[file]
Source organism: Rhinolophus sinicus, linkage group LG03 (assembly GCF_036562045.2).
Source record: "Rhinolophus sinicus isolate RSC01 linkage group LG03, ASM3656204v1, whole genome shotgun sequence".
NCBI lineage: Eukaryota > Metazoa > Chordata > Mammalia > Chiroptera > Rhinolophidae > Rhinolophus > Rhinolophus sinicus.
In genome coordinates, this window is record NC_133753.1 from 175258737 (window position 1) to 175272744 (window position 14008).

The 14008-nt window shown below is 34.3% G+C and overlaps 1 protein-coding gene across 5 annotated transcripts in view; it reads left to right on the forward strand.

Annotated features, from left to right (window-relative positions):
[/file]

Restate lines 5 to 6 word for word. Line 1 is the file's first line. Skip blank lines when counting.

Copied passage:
The 14008-nt window shown below is 34.3% G+C and overlaps 1 protein-coding gene across 5 annotated transcripts in view; it reads left to right on the forward strand.

Annotated features, from left to right (window-relative positions):